Generally, the size of the imaging plane of an imaging device for a SLR digital camera is a little smaller than the film frame size of 35-mm films. Accordingly, "the diagonal of the image size of 35-mm film frame" divided by "the diagonal of the image size of the imaging device" multiplied by the focal length of the lens becomes the focal length (converted focal length to 35-mm film format) of the lens used in a SLR digital camera.

Therefore, when a fisheye lens for a SLR film camera having the angle of view of 180 degrees is directly used in a SLR digital camera, no more than n effect of a super wide-angle lens can be obtained.

As described above, the angle of view of a SLR digital camera whose image size is a little smaller than that of a SLR film camera inevitably becomes narrow. Moreover, when you want to take a photograph of a wide area with use of a fisheye lens, the focal length has to be set even shorter. As a result, since the back focal length of a fisheye lens for a SLR digital camera is required to become more than 3 times as large as the focal length, an extremely strong divergent lens group has to be located to the object side of the lens system.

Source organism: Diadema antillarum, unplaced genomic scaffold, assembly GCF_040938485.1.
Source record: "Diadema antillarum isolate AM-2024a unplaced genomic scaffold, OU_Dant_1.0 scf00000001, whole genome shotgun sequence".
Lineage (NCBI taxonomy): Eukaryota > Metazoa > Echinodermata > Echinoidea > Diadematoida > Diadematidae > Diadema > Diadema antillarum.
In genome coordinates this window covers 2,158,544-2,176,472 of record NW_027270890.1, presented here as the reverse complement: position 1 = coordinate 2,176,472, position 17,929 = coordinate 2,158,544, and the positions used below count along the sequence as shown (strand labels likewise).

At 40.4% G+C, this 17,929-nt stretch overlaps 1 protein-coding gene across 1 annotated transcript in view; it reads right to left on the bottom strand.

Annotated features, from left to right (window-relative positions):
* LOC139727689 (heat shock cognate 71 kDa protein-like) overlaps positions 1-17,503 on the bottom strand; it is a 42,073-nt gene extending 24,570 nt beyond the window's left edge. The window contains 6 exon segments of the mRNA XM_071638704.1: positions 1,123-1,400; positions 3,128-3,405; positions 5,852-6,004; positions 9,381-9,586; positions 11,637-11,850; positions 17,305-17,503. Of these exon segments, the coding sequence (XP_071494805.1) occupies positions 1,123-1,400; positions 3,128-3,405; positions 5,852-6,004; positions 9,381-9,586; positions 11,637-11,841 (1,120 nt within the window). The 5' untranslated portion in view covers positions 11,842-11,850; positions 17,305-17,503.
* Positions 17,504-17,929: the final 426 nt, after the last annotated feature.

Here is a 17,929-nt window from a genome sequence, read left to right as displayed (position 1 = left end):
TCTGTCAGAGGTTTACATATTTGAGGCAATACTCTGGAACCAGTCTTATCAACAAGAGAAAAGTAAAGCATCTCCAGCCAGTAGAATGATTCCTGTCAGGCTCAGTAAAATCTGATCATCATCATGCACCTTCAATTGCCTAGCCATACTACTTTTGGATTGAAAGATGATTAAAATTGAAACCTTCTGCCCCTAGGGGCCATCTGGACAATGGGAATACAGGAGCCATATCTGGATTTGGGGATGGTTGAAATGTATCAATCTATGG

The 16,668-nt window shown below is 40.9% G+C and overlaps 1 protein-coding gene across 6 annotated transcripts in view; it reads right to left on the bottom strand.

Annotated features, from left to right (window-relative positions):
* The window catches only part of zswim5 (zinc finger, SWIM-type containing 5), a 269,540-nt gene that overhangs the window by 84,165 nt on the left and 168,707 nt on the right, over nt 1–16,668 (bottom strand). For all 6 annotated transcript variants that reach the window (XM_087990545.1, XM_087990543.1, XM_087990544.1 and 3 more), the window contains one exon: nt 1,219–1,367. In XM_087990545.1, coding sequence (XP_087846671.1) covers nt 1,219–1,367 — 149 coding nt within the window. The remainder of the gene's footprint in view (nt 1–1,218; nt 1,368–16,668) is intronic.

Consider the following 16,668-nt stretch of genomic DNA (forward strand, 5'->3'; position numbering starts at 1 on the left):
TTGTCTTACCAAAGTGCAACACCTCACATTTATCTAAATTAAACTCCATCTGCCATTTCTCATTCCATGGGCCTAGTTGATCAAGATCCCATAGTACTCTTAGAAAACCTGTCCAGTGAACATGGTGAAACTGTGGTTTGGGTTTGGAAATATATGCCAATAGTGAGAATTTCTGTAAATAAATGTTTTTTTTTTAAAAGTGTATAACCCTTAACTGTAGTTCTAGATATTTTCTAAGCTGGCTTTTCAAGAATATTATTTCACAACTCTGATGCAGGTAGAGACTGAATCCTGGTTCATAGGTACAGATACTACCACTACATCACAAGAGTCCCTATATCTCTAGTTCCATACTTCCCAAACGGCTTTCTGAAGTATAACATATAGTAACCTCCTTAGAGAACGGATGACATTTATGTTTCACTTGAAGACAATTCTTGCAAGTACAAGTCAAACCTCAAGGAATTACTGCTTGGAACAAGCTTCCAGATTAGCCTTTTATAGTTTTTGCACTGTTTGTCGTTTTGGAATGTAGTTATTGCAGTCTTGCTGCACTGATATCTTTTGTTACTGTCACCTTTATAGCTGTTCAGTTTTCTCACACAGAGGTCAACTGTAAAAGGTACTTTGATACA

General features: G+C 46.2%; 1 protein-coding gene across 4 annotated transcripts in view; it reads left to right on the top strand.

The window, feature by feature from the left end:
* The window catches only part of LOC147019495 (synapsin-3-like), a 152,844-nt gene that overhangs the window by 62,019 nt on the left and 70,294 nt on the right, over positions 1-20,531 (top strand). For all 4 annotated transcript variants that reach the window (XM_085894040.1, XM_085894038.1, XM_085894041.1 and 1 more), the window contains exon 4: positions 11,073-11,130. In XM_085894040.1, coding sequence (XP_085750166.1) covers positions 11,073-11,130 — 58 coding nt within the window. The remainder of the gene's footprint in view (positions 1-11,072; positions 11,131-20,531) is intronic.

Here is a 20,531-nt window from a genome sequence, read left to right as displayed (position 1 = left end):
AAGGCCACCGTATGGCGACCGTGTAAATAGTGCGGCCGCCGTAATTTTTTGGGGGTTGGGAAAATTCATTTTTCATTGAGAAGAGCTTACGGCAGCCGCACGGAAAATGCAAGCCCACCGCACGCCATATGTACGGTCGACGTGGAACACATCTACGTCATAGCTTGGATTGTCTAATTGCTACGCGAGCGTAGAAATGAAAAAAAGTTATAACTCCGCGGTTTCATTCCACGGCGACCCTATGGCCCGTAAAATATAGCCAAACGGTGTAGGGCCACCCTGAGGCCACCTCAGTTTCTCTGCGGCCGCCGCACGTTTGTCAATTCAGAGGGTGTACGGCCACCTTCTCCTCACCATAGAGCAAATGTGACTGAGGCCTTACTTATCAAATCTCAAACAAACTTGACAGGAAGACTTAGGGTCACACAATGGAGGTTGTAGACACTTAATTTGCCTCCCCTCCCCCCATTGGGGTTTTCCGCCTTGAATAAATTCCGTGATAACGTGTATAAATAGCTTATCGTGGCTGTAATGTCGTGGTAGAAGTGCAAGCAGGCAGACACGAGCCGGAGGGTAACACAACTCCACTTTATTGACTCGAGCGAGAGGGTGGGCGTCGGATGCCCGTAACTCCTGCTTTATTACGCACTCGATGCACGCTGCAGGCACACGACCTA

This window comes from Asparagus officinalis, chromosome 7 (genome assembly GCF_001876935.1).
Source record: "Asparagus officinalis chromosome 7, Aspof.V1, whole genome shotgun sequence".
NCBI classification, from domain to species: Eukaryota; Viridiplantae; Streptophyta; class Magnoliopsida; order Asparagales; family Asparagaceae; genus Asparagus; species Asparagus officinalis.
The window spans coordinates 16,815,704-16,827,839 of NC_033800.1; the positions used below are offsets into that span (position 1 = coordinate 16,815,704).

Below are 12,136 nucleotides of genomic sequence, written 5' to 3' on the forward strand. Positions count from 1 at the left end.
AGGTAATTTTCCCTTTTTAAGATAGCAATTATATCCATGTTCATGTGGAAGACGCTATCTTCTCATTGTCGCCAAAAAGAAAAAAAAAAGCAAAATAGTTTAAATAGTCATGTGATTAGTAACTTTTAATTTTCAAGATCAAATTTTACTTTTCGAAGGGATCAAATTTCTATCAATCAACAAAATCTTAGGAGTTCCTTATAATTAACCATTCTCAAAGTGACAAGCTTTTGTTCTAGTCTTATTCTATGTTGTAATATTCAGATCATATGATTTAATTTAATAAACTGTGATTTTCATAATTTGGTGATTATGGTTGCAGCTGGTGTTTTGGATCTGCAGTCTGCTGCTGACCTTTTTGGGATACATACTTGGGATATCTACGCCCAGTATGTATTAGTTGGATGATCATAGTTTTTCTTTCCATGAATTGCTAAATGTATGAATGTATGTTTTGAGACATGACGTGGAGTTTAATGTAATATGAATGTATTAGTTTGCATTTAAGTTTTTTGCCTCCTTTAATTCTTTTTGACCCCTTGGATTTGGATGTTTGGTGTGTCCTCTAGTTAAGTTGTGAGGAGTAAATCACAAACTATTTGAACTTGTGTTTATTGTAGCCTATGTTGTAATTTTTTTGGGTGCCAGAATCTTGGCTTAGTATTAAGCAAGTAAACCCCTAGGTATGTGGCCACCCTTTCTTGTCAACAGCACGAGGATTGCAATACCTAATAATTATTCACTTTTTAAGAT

In a fisheye lens, a retrofocus type in which the principal point is located backward is used. However, since an extremely strong divergent lens group is located to the object side of the lens system, optical performance tends to be deteriorated due to curvature of field and astigmatism.